Dead Sea Scroll parchments were produced by different techniques

Skip to Navigation

Blog Post

  • Published: Jul 25, 2013
  • Author: Steve Down
  • Channels: Chemometrics & Informatics / Raman / UV/Vis Spectroscopy / Infrared Spectroscopy / MRI Spectroscopy / X-ray Spectrometry / Base Peak / Atomic / Proteomics / NMR Knowledge Base

View comments on this post

Spectroscopic examination of fragments of the Dead Sea Scrolls has shown that the parchments were originally produced by at least two different techniques, contrary to popular belief, say a duo of scientists in Germany. Ira Rabin and Oliver Hahn from the BAM Federal Institute for Materials Research and Testing have studied scroll fragments which were discovered at four sites up to 50 km from the Qumran Cave, where more than 90% of the known fragments were found, as they discussed in Analytical Methods.

Using a combination of X-ray fluorescence, ATR-FTIR spectroscopy and Raman spectroscopy, they were able to distinguish between contaminants originating from parchment production, which were distributed throughout the material, and contaminants from the caves where they were stored.

The ratio of Cl to Br content, measured by quantitative micro-X-ray fluorescence, was key to grouping the parchments. For some fragments, this ratio was consistent with water from the Dead Sea coastal region, supporting the existence of a local tannery just 3 km from Qumran. But other pieces had different Cl/Br ratios so must have been produced elsewhere.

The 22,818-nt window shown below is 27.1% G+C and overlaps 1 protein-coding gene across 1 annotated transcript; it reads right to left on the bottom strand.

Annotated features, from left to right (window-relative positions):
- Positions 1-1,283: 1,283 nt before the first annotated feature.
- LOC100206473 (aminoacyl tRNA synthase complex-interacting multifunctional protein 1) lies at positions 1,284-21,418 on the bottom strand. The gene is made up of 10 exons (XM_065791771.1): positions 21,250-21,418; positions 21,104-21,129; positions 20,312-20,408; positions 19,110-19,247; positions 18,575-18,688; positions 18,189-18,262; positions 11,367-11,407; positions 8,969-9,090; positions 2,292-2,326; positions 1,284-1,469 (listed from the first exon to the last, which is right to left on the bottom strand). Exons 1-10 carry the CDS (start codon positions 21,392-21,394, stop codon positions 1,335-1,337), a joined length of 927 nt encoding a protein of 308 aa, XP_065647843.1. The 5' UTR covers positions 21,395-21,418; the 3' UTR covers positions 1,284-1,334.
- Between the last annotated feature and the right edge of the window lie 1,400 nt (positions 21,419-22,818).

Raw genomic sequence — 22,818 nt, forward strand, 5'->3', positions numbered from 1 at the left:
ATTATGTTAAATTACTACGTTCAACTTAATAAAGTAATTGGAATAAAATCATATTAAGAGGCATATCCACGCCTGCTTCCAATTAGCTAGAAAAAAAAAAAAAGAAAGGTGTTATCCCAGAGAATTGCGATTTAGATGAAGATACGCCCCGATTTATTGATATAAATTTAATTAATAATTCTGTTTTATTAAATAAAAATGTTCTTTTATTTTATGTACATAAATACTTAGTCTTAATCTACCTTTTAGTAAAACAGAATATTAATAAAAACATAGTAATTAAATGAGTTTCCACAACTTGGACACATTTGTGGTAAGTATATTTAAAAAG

Rabin and Hahn concluded that different parchment-making techniques coexisted in the region, including an "eastern" process typical of the tanned Qumran parchments and a "western" process which produced non-tanned parchments like those from the early Christian Greek period.

One benefit of this work was the realisation that a spatial resolution of 50 µm was sufficient for these measurements, which means that mobile instruments can be used to examine the Dead Sea Scrolls in situ in the various collections.

Image: courtesy The Israel Museum, Jerusalem, which has digitised its complete collection of Dead Sea Scrolls

Comments

There are currently no comments on this post.

Comment Form

You have to log in to comment on this post.

Log in using the form at the top of the page or register here.

Social Links

Share This Links

Bookmark and Share

Microsites

Suppliers Selection
Societies Selection

Banner Ad

Click here to see
all job opportunities

Copyright Information

Interested in separation science? Visit our sister site separationsNOW.com

Copyright © 2017 John Wiley & Sons, Inc. All Rights Reserved